Summary List Placement
After Brienne Allan, a brewer with Notch Brewing in Massachusetts, encouraged women on Instagram to share inappropriate conversations or experiences they’ve been a part of while on the job, she received more than 800 responses.
One woman, for example, wrote to Allan that she had been trying new beers on tap and said she enjoyed the body of the beer. “Can I say the same about you?” her manager replied, according to an Instagram post from Allan.
Another brewer said she had been explaining to a male customer the kinds of malts and hops used in the beer he was drinking when he asked her to “get someone who would know more than you.”
A social-media user then gathered about 200 accusations of Allan’s stories and saved them in a public Google spreadsheet. The document is not a comprehensive list of all the accusations and experiences women shared, and it’s unclear who created it.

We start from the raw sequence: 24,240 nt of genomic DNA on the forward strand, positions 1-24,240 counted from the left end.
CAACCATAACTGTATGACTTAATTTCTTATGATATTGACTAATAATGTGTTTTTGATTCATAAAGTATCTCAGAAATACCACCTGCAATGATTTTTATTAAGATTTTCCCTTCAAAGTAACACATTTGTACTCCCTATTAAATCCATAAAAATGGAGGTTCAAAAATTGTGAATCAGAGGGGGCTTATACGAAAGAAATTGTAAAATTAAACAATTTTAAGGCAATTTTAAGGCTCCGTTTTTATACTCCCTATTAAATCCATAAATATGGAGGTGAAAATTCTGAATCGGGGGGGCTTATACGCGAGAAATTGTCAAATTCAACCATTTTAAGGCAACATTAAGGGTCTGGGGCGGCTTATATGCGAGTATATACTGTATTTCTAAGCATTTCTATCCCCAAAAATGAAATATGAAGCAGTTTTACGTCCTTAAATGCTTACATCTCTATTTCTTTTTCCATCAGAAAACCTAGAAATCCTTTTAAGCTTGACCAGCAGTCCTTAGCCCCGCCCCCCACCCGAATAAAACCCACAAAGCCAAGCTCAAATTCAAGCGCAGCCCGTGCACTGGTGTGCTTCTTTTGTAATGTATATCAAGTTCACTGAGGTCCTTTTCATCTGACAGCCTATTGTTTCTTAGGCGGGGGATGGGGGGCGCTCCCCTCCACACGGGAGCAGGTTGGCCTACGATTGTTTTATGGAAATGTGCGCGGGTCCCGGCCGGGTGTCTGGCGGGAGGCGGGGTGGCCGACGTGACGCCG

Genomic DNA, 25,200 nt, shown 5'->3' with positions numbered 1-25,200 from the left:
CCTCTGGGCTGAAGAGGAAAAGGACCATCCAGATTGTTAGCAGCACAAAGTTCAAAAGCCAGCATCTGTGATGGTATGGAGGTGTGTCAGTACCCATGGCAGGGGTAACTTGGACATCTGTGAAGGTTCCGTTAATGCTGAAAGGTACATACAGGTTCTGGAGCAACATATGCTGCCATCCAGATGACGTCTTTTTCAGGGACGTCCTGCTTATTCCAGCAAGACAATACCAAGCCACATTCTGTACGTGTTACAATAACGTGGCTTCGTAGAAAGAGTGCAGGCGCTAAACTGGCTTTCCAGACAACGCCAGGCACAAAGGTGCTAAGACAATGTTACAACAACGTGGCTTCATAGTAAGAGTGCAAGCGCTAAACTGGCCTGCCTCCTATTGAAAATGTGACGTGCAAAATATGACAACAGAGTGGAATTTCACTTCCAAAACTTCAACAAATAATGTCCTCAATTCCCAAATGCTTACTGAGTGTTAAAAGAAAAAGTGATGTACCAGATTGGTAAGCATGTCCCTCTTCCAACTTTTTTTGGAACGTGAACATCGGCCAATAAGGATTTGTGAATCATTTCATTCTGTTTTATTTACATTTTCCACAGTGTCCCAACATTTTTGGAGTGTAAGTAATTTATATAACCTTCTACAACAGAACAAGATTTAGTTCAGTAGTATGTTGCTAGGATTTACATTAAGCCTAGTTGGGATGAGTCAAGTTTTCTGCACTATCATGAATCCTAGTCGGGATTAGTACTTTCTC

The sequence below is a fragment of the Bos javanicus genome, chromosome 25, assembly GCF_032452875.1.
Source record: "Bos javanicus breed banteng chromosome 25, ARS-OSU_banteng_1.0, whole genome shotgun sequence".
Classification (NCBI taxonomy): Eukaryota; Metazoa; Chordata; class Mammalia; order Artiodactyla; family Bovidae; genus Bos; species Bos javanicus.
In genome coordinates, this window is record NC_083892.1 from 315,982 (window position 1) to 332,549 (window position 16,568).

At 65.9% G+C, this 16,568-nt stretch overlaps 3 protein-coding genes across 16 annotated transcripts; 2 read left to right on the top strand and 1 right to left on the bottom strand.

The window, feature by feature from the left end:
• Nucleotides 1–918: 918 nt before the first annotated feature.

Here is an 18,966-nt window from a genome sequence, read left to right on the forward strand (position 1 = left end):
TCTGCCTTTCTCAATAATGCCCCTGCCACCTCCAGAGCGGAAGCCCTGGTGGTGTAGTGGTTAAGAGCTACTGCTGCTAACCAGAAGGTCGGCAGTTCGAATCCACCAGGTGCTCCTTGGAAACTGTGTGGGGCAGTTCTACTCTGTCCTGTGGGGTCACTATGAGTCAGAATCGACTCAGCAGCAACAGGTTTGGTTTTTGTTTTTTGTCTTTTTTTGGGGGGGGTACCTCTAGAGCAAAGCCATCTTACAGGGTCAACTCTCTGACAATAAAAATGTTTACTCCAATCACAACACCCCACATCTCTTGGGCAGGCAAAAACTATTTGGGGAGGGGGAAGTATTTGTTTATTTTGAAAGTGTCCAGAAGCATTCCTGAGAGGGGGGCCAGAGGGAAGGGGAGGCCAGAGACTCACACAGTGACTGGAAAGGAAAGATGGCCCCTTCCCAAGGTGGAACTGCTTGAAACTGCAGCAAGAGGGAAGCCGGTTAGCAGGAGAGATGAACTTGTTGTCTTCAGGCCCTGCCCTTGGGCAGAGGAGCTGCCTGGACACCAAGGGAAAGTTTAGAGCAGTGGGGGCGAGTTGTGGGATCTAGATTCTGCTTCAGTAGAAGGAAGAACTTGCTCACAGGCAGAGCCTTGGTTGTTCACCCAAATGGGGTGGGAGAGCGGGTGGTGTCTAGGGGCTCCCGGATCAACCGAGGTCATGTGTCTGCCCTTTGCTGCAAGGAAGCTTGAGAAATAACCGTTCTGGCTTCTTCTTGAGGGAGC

But the document does name specific breweries where alleged incidents happened, as well as identifies many of the men accused of harassment, racism, and assault.
The accusations garnered so much momentum that major breweries responded with apologies. And some men mentioned by name — such as Jacob McKean, the founder and CEO of Modern Times Beer — have resigned.
“I’m sorry that anyone has ever had to face harassment at Modern Times,” McKean said in a statement posted to Twitter after the company appeared on the compiled list 18 times. “No one should ever have to be traumatized at work, and it guts me that people have under my watch.”
But sexist and misogynistic remarks only scratch the surface of the allegations. Many individuals came forward with stories of racism and discrimination.